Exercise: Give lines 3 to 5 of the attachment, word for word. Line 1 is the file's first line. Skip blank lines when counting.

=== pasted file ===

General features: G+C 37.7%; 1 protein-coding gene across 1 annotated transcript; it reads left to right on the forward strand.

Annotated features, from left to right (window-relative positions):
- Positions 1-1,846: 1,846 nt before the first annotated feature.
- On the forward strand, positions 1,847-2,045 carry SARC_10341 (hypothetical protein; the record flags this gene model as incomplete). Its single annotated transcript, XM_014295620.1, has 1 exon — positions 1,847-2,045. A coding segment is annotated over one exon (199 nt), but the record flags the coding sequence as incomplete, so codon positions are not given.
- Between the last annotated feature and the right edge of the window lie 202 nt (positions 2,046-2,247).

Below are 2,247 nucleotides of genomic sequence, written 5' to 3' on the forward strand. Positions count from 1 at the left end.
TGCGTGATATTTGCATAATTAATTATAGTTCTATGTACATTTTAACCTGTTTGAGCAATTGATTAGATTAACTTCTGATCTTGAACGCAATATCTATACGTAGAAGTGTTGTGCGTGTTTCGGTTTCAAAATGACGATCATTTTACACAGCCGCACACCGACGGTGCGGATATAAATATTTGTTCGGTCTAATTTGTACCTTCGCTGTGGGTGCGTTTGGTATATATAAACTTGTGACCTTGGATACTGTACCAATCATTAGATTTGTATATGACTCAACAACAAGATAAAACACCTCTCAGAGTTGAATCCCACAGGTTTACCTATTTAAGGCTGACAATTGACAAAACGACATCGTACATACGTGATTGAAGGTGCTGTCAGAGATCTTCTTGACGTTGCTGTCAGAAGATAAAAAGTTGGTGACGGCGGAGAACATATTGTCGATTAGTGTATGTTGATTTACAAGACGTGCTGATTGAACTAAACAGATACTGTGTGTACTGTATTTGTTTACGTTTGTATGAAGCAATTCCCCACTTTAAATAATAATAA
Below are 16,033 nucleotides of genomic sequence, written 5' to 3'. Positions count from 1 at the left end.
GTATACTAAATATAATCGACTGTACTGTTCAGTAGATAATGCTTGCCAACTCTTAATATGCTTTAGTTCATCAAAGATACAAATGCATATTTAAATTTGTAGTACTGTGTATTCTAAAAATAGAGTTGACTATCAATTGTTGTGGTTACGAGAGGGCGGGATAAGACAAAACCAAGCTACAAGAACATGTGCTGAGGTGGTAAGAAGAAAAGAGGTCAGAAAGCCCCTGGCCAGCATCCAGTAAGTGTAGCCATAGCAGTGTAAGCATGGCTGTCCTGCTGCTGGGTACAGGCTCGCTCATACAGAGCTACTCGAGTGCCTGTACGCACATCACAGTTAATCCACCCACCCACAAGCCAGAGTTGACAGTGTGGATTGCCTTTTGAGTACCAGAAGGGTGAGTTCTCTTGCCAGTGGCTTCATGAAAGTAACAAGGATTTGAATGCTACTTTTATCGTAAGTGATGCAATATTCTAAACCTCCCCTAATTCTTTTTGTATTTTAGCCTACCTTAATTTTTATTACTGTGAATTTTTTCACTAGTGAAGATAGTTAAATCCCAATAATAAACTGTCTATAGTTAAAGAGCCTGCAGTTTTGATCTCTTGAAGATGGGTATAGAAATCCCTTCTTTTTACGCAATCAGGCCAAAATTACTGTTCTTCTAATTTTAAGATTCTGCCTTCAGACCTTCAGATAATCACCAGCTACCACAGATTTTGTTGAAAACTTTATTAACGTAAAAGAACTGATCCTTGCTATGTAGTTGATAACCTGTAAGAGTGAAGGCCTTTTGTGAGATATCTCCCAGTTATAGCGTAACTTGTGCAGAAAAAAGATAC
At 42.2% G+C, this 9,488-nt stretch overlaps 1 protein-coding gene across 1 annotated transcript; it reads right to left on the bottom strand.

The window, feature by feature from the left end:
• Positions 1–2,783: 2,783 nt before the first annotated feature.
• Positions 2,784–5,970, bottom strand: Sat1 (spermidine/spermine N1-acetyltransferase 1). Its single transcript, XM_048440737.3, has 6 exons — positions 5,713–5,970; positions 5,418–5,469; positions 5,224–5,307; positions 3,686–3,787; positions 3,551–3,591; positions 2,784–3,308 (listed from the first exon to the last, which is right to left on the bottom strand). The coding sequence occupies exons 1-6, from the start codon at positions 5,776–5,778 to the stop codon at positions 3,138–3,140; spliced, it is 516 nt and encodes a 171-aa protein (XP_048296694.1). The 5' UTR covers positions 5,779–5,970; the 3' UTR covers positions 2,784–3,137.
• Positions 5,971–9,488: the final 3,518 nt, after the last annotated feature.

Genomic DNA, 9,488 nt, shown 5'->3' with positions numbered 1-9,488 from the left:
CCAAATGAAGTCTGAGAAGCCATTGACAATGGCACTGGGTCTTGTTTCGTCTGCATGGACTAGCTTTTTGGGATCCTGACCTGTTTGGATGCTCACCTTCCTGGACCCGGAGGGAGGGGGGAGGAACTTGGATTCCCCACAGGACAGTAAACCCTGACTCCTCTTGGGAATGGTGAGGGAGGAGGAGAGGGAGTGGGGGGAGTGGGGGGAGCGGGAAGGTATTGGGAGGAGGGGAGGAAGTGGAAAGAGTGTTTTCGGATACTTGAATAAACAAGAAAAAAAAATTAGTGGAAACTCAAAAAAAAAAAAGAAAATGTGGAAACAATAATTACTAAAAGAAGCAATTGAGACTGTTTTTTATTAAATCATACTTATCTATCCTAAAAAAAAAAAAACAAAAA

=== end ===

- Positions 1-1,846: 1,846 nt before the first annotated feature.
- On the forward strand, positions 1,847-2,045 carry SARC_10341 (hypothetical protein; the record flags this gene model as incomplete). Its single annotated transcript, XM_014295620.1, has 1 exon — positions 1,847-2,045. A coding segment is annotated over one exon (199 nt), but the record flags the coding sequence as incomplete, so codon positions are not given.
- Between the last annotated feature and the right edge of the window lie 202 nt (positions 2,046-2,247).